The removal of a judgment from a CR does not mean it is not valid and collectible. Judgments are awarded for a 5-20 years duration and most are renewable. In the majority of cases they will remain valid until they are paid in full or a settlement is made. A judgment that is renewed can be reentered on a CR.
A foreclosure will be expunged from a person's credit report after seven years have expired from the time the foreclosure was reported. Valid information on a credit report cannot be removed until the required time limit for reportage has expired.
Normally for a judgment to be withdrawn from your credit report, it is supposed to be cleared after 7 years. A judgment remains on a credit report for seven years from the time it is entered. Many judgments are renewable and can therefore be reentered making it possible for them to stay on the public records portion of a CR for an undetermined amount of time. The time limit for a bankruptcy entry to remain on a CR is ten years from the date of discharge or in some instances a dismissal. Valid information that is negative cannot be removed until the time limit has expired. In most cases positive information will become a permanent part of a person's credit history.
If a judgment goes in the bankruptcy, it can be removed. The person who the judgment was for, has the right to request that it still be paid. In most Chapter 7 situations, the judge will decide in favor of the debtor.
Depending on the state you live in, judgments can be renewed. If the person entitled to the judgment doesn't try to collect or renew, when the judgment expires, you should probably contact your court clerk to find out how to get it removed from all records.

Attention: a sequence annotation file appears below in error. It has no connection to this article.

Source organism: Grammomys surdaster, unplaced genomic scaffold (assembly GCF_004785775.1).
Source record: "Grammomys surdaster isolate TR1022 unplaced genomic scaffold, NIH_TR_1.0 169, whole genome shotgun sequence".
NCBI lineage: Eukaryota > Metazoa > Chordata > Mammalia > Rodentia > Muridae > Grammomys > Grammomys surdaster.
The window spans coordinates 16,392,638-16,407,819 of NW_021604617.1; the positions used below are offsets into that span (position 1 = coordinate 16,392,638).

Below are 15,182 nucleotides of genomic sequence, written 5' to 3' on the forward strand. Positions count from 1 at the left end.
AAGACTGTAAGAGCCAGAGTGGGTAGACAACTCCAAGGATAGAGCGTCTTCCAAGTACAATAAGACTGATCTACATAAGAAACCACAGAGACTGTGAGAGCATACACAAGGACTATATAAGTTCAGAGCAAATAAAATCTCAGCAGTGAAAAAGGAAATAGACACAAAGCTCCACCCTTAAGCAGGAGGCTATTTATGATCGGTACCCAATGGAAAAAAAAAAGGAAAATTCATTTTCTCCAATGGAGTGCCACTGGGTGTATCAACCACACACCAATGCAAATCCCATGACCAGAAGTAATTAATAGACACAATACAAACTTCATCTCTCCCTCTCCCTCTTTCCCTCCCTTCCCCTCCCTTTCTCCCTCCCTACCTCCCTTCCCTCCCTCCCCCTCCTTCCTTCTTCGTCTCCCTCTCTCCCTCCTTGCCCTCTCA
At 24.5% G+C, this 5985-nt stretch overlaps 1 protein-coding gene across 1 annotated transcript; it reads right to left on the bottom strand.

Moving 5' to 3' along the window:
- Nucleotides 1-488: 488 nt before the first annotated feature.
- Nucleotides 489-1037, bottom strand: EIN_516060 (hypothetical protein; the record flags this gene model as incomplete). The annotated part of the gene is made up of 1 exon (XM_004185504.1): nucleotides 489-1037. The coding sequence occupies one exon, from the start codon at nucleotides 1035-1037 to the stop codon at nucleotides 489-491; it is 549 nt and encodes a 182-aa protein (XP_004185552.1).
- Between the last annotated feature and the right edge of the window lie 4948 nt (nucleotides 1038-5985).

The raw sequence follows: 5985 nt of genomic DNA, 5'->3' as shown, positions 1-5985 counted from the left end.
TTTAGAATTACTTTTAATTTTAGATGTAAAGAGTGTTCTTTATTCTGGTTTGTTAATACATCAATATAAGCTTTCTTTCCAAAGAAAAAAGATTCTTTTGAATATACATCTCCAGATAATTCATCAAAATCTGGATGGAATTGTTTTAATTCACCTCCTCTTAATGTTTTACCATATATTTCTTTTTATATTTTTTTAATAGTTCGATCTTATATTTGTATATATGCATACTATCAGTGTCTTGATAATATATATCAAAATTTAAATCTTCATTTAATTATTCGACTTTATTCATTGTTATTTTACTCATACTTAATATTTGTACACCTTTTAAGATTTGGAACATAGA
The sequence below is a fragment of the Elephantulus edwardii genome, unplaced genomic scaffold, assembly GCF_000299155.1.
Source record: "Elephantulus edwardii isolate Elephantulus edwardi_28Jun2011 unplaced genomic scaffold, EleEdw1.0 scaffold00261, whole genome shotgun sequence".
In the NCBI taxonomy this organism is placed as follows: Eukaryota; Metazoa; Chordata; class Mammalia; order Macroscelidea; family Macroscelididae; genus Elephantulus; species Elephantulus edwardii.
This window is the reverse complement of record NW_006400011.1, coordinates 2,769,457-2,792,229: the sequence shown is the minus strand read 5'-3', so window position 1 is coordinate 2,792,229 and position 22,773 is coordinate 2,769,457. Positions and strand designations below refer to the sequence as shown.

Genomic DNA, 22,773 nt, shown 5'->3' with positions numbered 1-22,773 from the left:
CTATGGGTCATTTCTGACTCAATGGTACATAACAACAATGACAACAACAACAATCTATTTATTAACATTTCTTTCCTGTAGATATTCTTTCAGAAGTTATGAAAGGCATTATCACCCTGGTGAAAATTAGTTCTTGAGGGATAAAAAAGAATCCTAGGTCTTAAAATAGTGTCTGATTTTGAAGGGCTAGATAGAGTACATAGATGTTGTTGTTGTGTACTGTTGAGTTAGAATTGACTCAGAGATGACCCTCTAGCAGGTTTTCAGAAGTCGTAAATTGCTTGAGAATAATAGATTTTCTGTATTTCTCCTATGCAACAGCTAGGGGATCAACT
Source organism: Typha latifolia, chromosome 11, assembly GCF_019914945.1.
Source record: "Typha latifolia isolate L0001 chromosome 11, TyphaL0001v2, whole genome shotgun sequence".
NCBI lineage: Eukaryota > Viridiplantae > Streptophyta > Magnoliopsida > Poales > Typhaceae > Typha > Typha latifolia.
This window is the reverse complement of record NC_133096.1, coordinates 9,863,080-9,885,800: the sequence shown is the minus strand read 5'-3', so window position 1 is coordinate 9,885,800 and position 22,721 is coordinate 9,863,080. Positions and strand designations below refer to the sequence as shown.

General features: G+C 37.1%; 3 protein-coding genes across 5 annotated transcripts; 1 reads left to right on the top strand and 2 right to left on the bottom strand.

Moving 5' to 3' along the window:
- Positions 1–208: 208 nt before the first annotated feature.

The person whose property is encumbered will need to pay the judgment lien or file a lawsuit requesting the lien be removed valid proof that the lien is without merit will need to be presented at the hearing.
A person's wages can not be garnished unless a judgment is obtained in court against that person. People get sued all the time for credit card debt. Once the credit card company gets a judgment, then they can garnish wages.
An extremely negative effect. A judgment is very damaging to a person's credit. Especially if it is in the form of a garnishment or real property lien.
Placing JudgmentsFirst you need to win the judgment in court proceedings. Then with that paperwork, you can contact the credit reporting agency. With that judgment, you can also do a search of the person's assets (through the internet) and put a lien on the assets.Individuals do not report judgment awards to credit reporting bureaus that is done by independent agencies contracted by the credit bureaus.A judgment cannot be used to access a person's financial and personal information, that is done via discovery documents issued before the judgment is entered against the debtor/defendant.
By "not yours" I assume the debt or whatever wasn't charged by you, or whatever...if you didn't file an answer to the initial lawsuit you are screwed unless you can prove fraud to the person that filed the suit...if you can, then they can probably have the judgment released, or dismiss the case without prejudice.
When a person is taken to civil court (for example, a credit card company suing a cardholder to get paid back), the court makes a judgment for or against the plaintiff (entity initiating the lawsuit, in this example, the credit card company). If the judgment is for the plaintiff, the result is effectively a judgment against the defendant (the person taken to court in the example). Part of the judgment is the amount that is to be paid to the entity winning the court case (judgment). Judgements against a borrower (and the amount set to be paid by that borrower) will make their way onto the credit report and will cause a drop in credit score.
Only the person/landlord who put the eviction on can remove it or a court judgment in your favor.
All judgments have a negative effect upon the person's credit rating. A credit score is made up of the person's entire credit history, payment issues, debt-to-income ratio, amount of debt owed and so forth, there is not a set number of points deducted due to a judgment award.